Teaching Kids to Pray

In a daily newspaper column, Dr. Billy Graham received the following question from a seven-year-old boy. "Will God hear my prayers, or does He just hear my parents' prayers?" This question reminds us of the importance of teaching the children which God has given to us clearly, intentionally, and knowledgeably in the areas of spiritual discipline.

Why teach preschoolers and children to pray?

Jesus clearly taught His disciples that children were important to Him and that they could be taught spiritual truths. In the Gospel of Mark we read: "Some people were bringing little children to Him so He might touch them, but His disciples rebuked them. When Jesus saw it, He was indignant and said to them, ‘Let the children come to Me. Don't stop them, for the kingdom of God belongs to such as these'... After taking them in His arms, He laid His hands on them and blessed them" (Mark 10:13-17). Jesus welcomed the parents and the children they were bringing to Him. By taking time for the children, Jesus showed the parents and the disciples that children are valuable and worthy of our time, relationships, and instruction.

Preschoolers and children can and will learn about prayer and how to pray if they have significant adults in their lives who are willing to teach them. In the Old Testament the child Samuel was a gift from God to a praying mother. As a result of this answered prayer, Samuel was taken to the temple to be taught by Eli the priest. God spoke to Samuel at a very young age and gave him a message to give to Eli, a man who had not always been obedient to the Lord. Eli said to Samuel, "What was the message He gave you? Don't hide it from me." Samuel gave God's message to Eli, and Samuel grew and the Lord was with him. (1 Samuel 3:17-19) From this passage we see the value and importance God placed on one small boy.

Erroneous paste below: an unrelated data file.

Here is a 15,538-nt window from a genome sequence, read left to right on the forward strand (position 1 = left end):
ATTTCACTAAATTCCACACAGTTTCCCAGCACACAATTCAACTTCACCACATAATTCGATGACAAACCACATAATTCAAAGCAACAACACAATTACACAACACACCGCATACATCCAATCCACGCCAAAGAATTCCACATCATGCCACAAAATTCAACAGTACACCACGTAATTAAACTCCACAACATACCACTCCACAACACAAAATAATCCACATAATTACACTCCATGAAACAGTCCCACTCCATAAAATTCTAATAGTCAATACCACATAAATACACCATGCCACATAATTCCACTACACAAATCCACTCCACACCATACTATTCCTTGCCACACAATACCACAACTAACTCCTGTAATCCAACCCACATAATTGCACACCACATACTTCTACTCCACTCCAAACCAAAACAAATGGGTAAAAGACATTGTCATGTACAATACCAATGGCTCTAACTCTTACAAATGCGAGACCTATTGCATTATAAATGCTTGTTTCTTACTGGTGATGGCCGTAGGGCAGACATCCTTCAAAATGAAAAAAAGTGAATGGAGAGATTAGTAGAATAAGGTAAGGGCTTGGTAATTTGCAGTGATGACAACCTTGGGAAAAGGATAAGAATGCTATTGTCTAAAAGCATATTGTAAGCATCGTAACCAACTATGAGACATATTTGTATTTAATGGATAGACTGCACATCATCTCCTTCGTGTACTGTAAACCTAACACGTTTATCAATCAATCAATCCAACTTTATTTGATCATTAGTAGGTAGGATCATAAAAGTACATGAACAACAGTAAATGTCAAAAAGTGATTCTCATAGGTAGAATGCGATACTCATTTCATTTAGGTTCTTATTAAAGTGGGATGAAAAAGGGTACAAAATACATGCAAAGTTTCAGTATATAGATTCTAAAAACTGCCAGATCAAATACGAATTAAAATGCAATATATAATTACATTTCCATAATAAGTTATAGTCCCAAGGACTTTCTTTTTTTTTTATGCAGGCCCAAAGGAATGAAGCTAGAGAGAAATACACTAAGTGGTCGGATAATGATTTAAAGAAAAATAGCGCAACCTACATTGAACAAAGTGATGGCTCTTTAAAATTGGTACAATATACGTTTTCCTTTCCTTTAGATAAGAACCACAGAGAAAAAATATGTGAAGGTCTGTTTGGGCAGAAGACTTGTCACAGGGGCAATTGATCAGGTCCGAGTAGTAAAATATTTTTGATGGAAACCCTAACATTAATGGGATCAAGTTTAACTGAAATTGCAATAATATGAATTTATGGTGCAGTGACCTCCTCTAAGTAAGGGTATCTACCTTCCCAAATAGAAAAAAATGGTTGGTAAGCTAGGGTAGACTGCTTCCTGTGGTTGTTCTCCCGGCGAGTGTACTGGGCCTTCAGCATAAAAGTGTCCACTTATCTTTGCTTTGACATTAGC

How early can we teach preschoolers and children to pray?

When a child is born, there exists a potential for the child to have a relationship with his Creator. From birth the child develops physically, mentally, socially, emotionally, and spiritually. Significant adults need to nurture the spiritual development of preschoolers by teaching them that prayer is a way to talk to the God who created them.

We can teach the very young child about prayer by using appropriate language. In their presence we can thank God for their very lives, the provisions of life, the Bible as a gift to us from God, and the people placed in our families and church. "Thank You, God" should be the first prayer taught to the developing child. As the child grows, the prayers can be expanded to include more relationships and content. Older children can be introduced to more developmentally appropriate ways of learning about prayer and how to pray.

What are developmentally appropriate ways to teach prayer?